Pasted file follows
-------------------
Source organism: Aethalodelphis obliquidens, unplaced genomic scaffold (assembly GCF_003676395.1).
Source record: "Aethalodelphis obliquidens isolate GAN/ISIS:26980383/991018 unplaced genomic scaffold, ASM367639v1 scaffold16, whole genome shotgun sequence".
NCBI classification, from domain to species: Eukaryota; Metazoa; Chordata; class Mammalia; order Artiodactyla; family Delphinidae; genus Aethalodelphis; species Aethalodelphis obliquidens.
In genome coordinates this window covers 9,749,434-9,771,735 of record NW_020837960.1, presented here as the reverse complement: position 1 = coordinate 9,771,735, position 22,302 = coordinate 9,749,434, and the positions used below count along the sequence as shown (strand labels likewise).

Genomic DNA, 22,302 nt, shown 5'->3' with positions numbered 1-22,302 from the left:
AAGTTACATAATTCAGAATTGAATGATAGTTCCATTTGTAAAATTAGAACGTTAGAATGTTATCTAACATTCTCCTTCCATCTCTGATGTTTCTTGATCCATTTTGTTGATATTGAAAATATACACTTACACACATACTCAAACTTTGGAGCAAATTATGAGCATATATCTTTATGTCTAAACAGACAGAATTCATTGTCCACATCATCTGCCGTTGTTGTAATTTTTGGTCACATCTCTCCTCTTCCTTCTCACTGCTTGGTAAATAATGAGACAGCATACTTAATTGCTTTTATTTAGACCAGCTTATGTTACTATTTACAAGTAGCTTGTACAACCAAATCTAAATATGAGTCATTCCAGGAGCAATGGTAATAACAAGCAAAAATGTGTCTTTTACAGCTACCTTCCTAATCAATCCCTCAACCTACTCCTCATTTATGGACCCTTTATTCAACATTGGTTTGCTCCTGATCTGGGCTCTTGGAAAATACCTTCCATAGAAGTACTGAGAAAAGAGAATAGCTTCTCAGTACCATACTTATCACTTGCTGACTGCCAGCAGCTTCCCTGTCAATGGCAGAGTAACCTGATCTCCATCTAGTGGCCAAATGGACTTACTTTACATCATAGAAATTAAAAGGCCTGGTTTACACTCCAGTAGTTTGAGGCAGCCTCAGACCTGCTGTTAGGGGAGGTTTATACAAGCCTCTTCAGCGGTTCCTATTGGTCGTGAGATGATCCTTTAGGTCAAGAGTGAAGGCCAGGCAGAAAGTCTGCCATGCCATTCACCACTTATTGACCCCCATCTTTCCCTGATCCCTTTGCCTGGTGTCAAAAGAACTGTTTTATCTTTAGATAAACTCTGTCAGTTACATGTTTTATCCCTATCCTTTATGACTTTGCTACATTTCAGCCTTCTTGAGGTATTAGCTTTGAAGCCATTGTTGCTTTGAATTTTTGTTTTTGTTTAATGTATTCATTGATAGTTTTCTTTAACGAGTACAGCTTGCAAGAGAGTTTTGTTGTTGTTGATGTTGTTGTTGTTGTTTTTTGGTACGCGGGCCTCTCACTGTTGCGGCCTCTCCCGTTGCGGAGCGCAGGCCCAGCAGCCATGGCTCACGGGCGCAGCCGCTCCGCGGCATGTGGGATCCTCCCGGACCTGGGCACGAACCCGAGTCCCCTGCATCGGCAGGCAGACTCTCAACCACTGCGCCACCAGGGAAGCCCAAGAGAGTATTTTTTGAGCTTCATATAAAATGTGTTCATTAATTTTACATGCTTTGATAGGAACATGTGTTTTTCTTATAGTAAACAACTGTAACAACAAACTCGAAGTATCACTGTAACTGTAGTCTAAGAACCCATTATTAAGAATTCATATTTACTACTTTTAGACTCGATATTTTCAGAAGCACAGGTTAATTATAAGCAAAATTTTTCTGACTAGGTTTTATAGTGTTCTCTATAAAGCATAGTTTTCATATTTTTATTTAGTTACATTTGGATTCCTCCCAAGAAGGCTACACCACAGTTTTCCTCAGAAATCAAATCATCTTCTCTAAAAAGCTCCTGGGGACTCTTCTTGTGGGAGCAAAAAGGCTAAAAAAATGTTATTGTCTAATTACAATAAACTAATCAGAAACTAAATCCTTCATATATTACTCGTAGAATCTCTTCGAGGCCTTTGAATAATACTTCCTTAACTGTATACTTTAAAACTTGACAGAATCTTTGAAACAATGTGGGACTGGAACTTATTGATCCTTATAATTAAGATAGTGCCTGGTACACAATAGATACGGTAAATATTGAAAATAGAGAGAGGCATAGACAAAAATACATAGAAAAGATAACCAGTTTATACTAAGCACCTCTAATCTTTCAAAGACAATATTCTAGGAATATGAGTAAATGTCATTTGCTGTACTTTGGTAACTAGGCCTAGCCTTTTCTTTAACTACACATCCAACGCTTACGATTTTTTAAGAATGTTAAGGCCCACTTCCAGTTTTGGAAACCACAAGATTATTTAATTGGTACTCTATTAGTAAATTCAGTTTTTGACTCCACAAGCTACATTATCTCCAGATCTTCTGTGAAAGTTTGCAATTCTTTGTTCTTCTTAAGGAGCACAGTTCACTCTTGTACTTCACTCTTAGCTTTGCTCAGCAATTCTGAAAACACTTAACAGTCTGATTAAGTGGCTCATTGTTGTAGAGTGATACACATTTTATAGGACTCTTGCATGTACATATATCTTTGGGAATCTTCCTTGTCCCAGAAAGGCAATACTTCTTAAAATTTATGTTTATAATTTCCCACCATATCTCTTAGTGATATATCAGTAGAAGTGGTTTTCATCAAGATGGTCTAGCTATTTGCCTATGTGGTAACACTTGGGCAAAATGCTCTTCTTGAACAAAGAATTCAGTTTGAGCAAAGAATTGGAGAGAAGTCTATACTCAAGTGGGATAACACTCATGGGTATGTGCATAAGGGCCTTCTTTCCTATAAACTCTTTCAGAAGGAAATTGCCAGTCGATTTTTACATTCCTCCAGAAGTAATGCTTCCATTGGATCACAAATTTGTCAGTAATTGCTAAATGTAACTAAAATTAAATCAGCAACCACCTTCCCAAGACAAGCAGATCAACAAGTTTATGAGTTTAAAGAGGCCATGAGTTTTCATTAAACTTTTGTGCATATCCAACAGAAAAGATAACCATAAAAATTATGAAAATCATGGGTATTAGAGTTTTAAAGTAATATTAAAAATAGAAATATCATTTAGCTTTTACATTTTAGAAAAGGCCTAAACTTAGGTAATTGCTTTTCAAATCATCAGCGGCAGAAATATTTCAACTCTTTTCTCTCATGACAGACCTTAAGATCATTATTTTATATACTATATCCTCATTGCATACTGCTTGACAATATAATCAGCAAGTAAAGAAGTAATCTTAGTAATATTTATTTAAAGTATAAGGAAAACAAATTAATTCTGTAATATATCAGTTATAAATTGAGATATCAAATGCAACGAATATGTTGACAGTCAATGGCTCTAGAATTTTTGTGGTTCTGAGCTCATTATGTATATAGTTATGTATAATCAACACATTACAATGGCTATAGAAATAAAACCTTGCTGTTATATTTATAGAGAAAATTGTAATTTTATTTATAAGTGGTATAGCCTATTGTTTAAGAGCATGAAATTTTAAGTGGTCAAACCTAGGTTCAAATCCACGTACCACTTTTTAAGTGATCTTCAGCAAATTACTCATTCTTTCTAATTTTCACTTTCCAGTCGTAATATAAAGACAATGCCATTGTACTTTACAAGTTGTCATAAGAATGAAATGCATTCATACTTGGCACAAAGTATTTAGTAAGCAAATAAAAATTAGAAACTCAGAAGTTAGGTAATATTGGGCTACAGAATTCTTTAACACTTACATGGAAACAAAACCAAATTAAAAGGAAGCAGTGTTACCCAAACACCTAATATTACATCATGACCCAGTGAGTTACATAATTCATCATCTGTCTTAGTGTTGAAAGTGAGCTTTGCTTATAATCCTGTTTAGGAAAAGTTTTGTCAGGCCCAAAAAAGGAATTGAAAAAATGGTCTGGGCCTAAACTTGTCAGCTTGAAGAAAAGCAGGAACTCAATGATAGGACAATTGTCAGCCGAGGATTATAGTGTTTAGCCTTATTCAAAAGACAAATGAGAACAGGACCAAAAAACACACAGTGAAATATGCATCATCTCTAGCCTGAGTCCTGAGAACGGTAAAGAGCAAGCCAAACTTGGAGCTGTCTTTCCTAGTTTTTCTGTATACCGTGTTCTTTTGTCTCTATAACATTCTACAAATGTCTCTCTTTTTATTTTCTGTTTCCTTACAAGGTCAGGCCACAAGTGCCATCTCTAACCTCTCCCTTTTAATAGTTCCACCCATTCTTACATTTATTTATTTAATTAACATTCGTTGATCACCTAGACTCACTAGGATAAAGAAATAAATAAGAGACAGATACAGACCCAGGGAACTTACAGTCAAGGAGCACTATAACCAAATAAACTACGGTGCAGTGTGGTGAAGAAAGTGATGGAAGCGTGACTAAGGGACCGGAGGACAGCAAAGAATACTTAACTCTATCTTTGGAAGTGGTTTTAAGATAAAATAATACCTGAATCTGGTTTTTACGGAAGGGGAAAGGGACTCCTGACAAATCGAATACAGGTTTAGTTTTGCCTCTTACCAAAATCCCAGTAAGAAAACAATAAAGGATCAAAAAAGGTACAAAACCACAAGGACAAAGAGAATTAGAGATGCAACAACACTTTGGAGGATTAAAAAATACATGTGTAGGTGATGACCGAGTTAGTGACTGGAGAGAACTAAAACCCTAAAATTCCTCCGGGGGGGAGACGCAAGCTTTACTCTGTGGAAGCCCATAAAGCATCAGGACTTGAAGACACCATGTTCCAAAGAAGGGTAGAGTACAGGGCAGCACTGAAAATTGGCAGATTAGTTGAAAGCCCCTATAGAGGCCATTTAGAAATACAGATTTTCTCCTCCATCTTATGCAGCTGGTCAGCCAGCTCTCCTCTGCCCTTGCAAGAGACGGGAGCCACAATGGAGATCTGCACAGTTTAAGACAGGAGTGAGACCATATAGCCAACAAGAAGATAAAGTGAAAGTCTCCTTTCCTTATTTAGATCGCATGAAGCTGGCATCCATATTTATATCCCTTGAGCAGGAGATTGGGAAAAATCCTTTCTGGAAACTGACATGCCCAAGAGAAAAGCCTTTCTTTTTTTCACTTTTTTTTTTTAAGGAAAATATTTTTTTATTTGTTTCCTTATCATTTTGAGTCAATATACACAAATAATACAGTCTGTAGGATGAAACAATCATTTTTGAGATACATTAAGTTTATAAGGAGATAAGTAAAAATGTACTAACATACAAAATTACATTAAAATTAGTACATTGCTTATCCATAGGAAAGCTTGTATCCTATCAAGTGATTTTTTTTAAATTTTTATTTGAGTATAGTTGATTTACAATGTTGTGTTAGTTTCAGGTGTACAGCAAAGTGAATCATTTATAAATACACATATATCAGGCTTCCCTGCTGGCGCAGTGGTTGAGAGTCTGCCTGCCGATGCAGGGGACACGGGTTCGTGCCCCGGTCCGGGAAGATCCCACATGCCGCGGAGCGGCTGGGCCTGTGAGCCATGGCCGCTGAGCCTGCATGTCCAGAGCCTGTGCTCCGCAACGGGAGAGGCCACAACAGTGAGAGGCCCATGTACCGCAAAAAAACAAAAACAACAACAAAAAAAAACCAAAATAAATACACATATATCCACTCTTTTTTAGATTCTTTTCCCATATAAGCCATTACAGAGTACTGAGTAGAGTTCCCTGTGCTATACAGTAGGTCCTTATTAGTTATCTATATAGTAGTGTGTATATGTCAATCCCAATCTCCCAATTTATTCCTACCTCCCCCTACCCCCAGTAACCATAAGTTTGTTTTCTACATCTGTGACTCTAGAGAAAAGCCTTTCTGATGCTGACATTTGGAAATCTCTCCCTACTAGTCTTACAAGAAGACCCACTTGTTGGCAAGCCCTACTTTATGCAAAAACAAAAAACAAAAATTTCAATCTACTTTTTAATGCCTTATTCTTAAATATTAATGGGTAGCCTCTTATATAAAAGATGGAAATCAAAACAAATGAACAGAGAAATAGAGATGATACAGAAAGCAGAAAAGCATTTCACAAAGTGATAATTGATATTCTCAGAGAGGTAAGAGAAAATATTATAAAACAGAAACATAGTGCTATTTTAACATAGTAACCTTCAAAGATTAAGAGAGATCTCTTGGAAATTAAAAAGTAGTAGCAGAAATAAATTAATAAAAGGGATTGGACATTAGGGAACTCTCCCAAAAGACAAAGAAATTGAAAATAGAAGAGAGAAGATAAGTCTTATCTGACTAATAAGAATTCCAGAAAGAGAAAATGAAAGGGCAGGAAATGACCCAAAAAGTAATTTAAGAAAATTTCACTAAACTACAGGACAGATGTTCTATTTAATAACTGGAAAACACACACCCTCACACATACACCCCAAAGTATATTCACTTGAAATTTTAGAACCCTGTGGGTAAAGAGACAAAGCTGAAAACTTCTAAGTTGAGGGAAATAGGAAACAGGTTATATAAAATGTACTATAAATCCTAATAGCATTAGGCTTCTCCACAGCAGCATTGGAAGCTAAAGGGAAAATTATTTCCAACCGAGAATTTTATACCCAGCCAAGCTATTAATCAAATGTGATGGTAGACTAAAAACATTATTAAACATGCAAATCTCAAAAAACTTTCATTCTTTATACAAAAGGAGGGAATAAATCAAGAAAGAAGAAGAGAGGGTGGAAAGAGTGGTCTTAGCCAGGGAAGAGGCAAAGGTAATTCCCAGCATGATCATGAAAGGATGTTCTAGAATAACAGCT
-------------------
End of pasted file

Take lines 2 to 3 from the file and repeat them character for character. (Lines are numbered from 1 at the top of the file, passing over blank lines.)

Source record: "Aethalodelphis obliquidens isolate GAN/ISIS:26980383/991018 unplaced genomic scaffold, ASM367639v1 scaffold16, whole genome shotgun sequence".
NCBI classification, from domain to species: Eukaryota; Metazoa; Chordata; class Mammalia; order Artiodactyla; family Delphinidae; genus Aethalodelphis; species Aethalodelphis obliquidens.